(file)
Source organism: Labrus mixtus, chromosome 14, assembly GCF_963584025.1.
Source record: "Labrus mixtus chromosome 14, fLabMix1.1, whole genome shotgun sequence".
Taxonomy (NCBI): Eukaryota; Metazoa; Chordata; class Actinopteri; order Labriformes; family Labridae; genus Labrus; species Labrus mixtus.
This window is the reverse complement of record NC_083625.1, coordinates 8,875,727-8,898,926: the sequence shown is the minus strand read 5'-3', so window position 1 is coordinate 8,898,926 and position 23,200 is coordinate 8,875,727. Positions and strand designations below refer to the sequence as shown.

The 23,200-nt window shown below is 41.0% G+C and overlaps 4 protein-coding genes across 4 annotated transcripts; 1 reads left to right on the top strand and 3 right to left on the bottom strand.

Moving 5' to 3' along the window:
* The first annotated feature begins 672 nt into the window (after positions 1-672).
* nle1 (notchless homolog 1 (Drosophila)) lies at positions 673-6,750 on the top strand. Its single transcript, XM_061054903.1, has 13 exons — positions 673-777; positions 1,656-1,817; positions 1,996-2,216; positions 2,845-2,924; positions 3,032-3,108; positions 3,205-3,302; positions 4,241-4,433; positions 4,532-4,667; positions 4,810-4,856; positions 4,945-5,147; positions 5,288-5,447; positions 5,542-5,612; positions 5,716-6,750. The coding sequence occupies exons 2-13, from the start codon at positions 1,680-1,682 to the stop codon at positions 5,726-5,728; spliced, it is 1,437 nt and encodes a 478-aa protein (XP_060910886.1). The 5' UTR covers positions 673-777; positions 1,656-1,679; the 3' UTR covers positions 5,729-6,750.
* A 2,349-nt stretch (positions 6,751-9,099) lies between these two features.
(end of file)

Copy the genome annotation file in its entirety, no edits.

Source organism: Labrus mixtus, chromosome 14, assembly GCF_963584025.1.
Source record: "Labrus mixtus chromosome 14, fLabMix1.1, whole genome shotgun sequence".
Taxonomy (NCBI): Eukaryota; Metazoa; Chordata; class Actinopteri; order Labriformes; family Labridae; genus Labrus; species Labrus mixtus.
This window is the reverse complement of record NC_083625.1, coordinates 8,875,727-8,898,926: the sequence shown is the minus strand read 5'-3', so window position 1 is coordinate 8,898,926 and position 23,200 is coordinate 8,875,727. Positions and strand designations below refer to the sequence as shown.

The 23,200-nt window shown below is 41.0% G+C and overlaps 4 protein-coding genes across 4 annotated transcripts; 1 reads left to right on the top strand and 3 right to left on the bottom strand.

Moving 5' to 3' along the window:
* The first annotated feature begins 672 nt into the window (after positions 1-672).
* nle1 (notchless homolog 1 (Drosophila)) lies at positions 673-6,750 on the top strand. Its single transcript, XM_061054903.1, has 13 exons — positions 673-777; positions 1,656-1,817; positions 1,996-2,216; positions 2,845-2,924; positions 3,032-3,108; positions 3,205-3,302; positions 4,241-4,433; positions 4,532-4,667; positions 4,810-4,856; positions 4,945-5,147; positions 5,288-5,447; positions 5,542-5,612; positions 5,716-6,750. The coding sequence occupies exons 2-13, from the start codon at positions 1,680-1,682 to the stop codon at positions 5,726-5,728; spliced, it is 1,437 nt and encodes a 478-aa protein (XP_060910886.1). The 5' UTR covers positions 673-777; positions 1,656-1,679; the 3' UTR covers positions 5,729-6,750.
* A 2,349-nt stretch (positions 6,751-9,099) lies between these two features.